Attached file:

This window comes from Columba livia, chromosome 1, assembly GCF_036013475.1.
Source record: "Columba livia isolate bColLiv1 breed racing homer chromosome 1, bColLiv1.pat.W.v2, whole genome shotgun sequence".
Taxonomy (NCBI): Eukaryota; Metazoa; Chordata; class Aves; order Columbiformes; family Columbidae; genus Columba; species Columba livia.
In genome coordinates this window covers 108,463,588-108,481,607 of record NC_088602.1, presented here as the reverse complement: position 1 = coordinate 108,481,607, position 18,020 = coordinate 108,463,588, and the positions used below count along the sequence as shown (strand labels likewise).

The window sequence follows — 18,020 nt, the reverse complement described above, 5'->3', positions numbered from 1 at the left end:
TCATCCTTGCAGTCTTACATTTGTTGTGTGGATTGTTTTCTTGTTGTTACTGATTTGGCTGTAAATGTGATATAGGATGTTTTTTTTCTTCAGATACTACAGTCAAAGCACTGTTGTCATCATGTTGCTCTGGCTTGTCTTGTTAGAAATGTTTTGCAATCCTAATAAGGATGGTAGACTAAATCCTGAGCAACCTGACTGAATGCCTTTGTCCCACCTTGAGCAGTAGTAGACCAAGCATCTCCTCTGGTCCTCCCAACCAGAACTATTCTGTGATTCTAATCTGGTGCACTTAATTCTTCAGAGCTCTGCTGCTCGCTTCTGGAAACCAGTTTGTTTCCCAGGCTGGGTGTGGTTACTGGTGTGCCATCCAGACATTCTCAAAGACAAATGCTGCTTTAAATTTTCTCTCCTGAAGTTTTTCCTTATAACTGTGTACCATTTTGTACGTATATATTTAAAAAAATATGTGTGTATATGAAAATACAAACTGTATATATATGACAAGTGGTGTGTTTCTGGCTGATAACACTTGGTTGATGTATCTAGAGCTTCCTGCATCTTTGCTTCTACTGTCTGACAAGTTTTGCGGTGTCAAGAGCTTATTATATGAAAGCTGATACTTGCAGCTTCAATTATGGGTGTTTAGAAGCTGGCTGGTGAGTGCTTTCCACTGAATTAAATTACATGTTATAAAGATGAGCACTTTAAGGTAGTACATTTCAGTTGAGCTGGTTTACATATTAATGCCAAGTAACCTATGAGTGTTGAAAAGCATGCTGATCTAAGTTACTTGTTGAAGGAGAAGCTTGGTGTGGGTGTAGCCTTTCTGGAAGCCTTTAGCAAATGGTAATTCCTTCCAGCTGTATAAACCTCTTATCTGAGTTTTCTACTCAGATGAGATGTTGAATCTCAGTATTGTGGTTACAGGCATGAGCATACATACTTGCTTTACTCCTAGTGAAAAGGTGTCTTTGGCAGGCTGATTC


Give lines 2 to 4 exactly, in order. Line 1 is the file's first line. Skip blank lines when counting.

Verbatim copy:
Source record: "Columba livia isolate bColLiv1 breed racing homer chromosome 1, bColLiv1.pat.W.v2, whole genome shotgun sequence".
Taxonomy (NCBI): Eukaryota; Metazoa; Chordata; class Aves; order Columbiformes; family Columbidae; genus Columba; species Columba livia.
In genome coordinates this window covers 108,463,588-108,481,607 of record NC_088602.1, presented here as the reverse complement: position 1 = coordinate 108,481,607, position 18,020 = coordinate 108,463,588, and the positions used below count along the sequence as shown (strand labels likewise).